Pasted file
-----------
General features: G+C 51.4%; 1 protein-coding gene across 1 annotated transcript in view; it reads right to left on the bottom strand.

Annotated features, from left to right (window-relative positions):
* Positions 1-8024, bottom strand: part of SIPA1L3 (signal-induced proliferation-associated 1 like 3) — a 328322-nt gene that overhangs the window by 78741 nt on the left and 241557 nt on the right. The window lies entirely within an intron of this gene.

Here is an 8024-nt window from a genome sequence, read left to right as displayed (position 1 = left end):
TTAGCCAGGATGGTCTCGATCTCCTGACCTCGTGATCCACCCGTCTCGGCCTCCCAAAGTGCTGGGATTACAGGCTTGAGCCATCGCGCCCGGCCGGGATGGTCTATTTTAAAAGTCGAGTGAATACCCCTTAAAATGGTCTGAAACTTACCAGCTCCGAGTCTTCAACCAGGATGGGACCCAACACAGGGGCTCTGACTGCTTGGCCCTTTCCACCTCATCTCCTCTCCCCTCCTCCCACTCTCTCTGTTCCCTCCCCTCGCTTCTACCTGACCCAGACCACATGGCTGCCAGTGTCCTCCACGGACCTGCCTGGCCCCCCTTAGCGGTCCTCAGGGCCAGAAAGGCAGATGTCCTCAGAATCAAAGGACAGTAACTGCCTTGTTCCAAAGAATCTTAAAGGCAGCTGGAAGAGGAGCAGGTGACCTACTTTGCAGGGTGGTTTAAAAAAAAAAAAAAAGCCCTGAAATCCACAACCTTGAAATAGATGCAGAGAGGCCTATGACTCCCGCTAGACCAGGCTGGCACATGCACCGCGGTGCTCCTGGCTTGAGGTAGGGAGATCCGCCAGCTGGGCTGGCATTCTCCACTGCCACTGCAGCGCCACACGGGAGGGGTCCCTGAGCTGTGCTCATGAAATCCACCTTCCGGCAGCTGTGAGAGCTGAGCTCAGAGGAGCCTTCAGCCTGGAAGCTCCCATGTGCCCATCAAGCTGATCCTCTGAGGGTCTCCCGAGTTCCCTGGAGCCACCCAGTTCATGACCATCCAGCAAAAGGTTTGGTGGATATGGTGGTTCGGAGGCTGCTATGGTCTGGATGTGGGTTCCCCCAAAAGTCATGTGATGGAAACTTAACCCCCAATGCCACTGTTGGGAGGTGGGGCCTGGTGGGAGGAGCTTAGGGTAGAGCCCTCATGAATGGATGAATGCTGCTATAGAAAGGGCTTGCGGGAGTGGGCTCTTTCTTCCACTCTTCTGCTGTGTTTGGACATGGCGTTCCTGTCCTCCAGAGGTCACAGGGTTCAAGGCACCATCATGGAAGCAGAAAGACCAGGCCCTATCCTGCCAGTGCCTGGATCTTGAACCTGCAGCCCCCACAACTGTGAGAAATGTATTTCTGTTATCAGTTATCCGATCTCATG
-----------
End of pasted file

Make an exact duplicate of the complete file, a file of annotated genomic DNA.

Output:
General features: G+C 51.4%; 1 protein-coding gene across 1 annotated transcript in view; it reads right to left on the bottom strand.

Annotated features, from left to right (window-relative positions):
* Positions 1-8024, bottom strand: part of SIPA1L3 (signal-induced proliferation-associated 1 like 3) — a 328322-nt gene that overhangs the window by 78741 nt on the left and 241557 nt on the right. The window lies entirely within an intron of this gene.

Here is an 8024-nt window from a genome sequence, read left to right as displayed (position 1 = left end):
TTAGCCAGGATGGTCTCGATCTCCTGACCTCGTGATCCACCCGTCTCGGCCTCCCAAAGTGCTGGGATTACAGGCTTGAGCCATCGCGCCCGGCCGGGATGGTCTATTTTAAAAGTCGAGTGAATACCCCTTAAAATGGTCTGAAACTTACCAGCTCCGAGTCTTCAACCAGGATGGGACCCAACACAGGGGCTCTGACTGCTTGGCCCTTTCCACCTCATCTCCTCTCCCCTCCTCCCACTCTCTCTGTTCCCTCCCCTCGCTTCTACCTGACCCAGACCACATGGCTGCCAGTGTCCTCCACGGACCTGCCTGGCCCCCCTTAGCGGTCCTCAGGGCCAGAAAGGCAGATGTCCTCAGAATCAAAGGACAGTAACTGCCTTGTTCCAAAGAATCTTAAAGGCAGCTGGAAGAGGAGCAGGTGACCTACTTTGCAGGGTGGTTTAAAAAAAAAAAAAAAGCCCTGAAATCCACAACCTTGAAATAGATGCAGAGAGGCCTATGACTCCCGCTAGACCAGGCTGGCACATGCACCGCGGTGCTCCTGGCTTGAGGTAGGGAGATCCGCCAGCTGGGCTGGCATTCTCCACTGCCACTGCAGCGCCACACGGGAGGGGTCCCTGAGCTGTGCTCATGAAATCCACCTTCCGGCAGCTGTGAGAGCTGAGCTCAGAGGAGCCTTCAGCCTGGAAGCTCCCATGTGCCCATCAAGCTGATCCTCTGAGGGTCTCCCGAGTTCCCTGGAGCCACCCAGTTCATGACCATCCAGCAAAAGGTTTGGTGGATATGGTGGTTCGGAGGCTGCTATGGTCTGGATGTGGGTTCCCCCAAAAGTCATGTGATGGAAACTTAACCCCCAATGCCACTGTTGGGAGGTGGGGCCTGGTGGGAGGAGCTTAGGGTAGAGCCCTCATGAATGGATGAATGCTGCTATAGAAAGGGCTTGCGGGAGTGGGCTCTTTCTTCCACTCTTCTGCTGTGTTTGGACATGGCGTTCCTGTCCTCCAGAGGTCACAGGGTTCAAGGCACCATCATGGAAGCAGAAAGACCAGGCCCTATCCTGCCAGTGCCTGGATCTTGAACCTGCAGCCCCCACAACTGTGAGAAATGTATTTCTGTTATCAGTTATCCGATCTCATG